Consistent with this approach, such international organizations as the United Nations and the International Court of Justice might to be empowered to bring to justice the perpetrators of such crimes against humanity as acts of mass terrorism. Implied in such an approach is that “terrorism” should evoke a response involving international police activity and that “terrorists” should be brought to justice like other alleged lawbreakers.

Since occupation is probably the principal political reason for terrorist attacks against occupying powers and their citizens locally and globally, the United States, Great Britain and Israel might seriously consider dramatically altering their strategic policies. Moreover, Western nations could make more sustained efforts better to integrate Islamic and other immigrants, particularly disaffected young men, and also to wean themselves gradually from dependence on Middle East oil. If successful, the West would be more insulated from its current perceived need to intervene in Arab and other Muslim states.

Good-faith negotiations between the Western powers and militant Islamists — possibly through back channels conducted by such  third parties as the Arab League, the Organization of the Islamic Conference, and the UN— should also be attempted. Such negotiations may or may not result in a reduction of terrorist attacks and counterterrorist operations. But the alternative—an open-ended global conflict with the potential to escalate to the use of nuclear and other weapons of mass destruction — would likely be so destructive as to warrant that all nonviolent efforts should be made to end the “War on Terror."  To end terrorism means, among other things, to change the political reality and the mentality that give rise to it.

An End to Terrorism?

Terrorism is simultaneously one of the oldest and one of the most recent incarnations of political violence. Whether employed from above or from below, it has existed for millennia. Accordingly, it is wishful thinking to believe that terrorism can be ended overnight or even, perhaps, within our lifetimes.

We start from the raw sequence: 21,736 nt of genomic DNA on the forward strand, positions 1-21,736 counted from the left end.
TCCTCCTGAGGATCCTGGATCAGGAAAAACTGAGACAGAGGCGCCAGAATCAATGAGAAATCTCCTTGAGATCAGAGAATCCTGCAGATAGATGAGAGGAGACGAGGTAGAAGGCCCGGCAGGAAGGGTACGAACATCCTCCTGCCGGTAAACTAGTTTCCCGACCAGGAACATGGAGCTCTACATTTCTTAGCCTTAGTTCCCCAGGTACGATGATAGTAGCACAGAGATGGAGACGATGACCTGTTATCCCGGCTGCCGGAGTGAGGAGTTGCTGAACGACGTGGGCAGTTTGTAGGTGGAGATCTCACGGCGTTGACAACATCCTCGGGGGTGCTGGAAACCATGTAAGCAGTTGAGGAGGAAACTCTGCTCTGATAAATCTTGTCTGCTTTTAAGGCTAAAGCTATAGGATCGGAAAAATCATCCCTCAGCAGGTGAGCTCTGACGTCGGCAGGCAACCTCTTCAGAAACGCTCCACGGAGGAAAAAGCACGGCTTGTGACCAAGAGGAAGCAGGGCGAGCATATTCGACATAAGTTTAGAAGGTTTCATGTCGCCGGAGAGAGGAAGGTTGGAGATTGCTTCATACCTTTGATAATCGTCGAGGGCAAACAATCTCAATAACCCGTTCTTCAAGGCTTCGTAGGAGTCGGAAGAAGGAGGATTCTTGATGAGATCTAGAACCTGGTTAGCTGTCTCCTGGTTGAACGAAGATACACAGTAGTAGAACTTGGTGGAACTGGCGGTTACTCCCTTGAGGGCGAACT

It is not, however, wishful thinking to believe that we must begin now to struggle forcefully, but if possible nonviolently, against all forms of political violence, no matter the origin, position, or creed of its perpetrators. Ending terrorism would entail, among other things, changing the political reality and mentality that engender it. Although we may not see the end of terrorism in the foreseeable future, perhaps by confronting political mass murder with reason and understanding — rather than with violence in kind—while we still live we may see the beginning of the end of terrorism.

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Written by Dr. Charles P. Webel who teaches numerous courses, including "Terrorism," at UNYP. He received his doctorate in Philosophy, Political and Social Thought from the University of California at Berkeley, where he was recently Visiting Professor in Peace and Conflict Studies. Dr. Webel is also a research graduate of the Psychoanalytic Institute of Northern California and has recently lectured at Harvard, Oxford, and Stanford Universities. A prolific author, Dr. Webel has recently published the books Terror, Terrorism, and the Human Condition; The Ethics and Efficacy of the Global War on Terrorism (with J. Arnaldi); Peace Studies: Reader (with J. Johansen); and Peace and Conflict Studies (with D. Barash), and has co-authored recent articles in The Journal of International Relations Research and Peace Review. His next book is The Politics of Rationality: Reason through Occidental History.